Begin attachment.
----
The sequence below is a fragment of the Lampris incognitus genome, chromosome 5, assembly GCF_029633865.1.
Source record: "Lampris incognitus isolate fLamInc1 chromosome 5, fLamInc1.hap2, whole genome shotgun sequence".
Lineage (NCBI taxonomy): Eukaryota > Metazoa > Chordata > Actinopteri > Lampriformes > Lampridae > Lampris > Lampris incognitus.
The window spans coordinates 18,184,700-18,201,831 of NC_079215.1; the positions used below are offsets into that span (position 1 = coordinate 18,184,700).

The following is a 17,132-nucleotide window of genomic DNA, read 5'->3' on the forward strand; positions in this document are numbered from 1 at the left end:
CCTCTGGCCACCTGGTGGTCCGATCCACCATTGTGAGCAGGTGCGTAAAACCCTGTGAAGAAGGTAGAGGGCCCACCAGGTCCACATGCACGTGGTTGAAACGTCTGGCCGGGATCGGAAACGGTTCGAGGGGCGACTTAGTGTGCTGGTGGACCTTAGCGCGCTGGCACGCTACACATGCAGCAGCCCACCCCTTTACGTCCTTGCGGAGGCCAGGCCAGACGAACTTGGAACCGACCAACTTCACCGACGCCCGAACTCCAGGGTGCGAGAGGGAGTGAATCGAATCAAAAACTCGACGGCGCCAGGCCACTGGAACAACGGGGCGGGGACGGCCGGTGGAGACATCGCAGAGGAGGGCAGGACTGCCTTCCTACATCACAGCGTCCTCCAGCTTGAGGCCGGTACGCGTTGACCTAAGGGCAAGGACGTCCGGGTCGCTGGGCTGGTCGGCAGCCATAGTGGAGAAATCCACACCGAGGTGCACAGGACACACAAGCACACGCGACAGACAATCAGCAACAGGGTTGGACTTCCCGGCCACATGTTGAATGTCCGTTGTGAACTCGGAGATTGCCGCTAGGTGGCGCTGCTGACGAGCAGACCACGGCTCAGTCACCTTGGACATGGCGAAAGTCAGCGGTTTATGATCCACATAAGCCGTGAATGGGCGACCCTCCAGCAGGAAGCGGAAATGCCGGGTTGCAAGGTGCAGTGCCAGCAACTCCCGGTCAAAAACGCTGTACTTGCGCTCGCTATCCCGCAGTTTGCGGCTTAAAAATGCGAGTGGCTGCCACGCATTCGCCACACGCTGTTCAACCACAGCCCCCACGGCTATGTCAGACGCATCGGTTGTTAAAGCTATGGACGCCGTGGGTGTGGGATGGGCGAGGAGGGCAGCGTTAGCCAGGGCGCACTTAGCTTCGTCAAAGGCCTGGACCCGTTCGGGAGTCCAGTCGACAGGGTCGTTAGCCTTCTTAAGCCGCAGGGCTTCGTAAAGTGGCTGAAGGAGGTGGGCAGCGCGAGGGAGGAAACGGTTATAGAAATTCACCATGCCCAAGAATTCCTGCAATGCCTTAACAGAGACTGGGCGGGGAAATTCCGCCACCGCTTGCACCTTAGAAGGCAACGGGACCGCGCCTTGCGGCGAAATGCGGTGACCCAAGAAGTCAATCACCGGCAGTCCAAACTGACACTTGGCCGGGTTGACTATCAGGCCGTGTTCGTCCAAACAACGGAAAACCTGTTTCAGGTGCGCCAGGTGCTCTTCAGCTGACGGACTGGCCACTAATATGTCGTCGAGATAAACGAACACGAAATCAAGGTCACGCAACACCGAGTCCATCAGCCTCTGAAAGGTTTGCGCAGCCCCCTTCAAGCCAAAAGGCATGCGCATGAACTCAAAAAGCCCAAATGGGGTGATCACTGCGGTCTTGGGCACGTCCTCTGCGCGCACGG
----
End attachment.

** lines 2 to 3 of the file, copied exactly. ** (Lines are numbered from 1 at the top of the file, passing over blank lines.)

Source record: "Lampris incognitus isolate fLamInc1 chromosome 5, fLamInc1.hap2, whole genome shotgun sequence".
Lineage (NCBI taxonomy): Eukaryota > Metazoa > Chordata > Actinopteri > Lampriformes > Lampridae > Lampris > Lampris incognitus.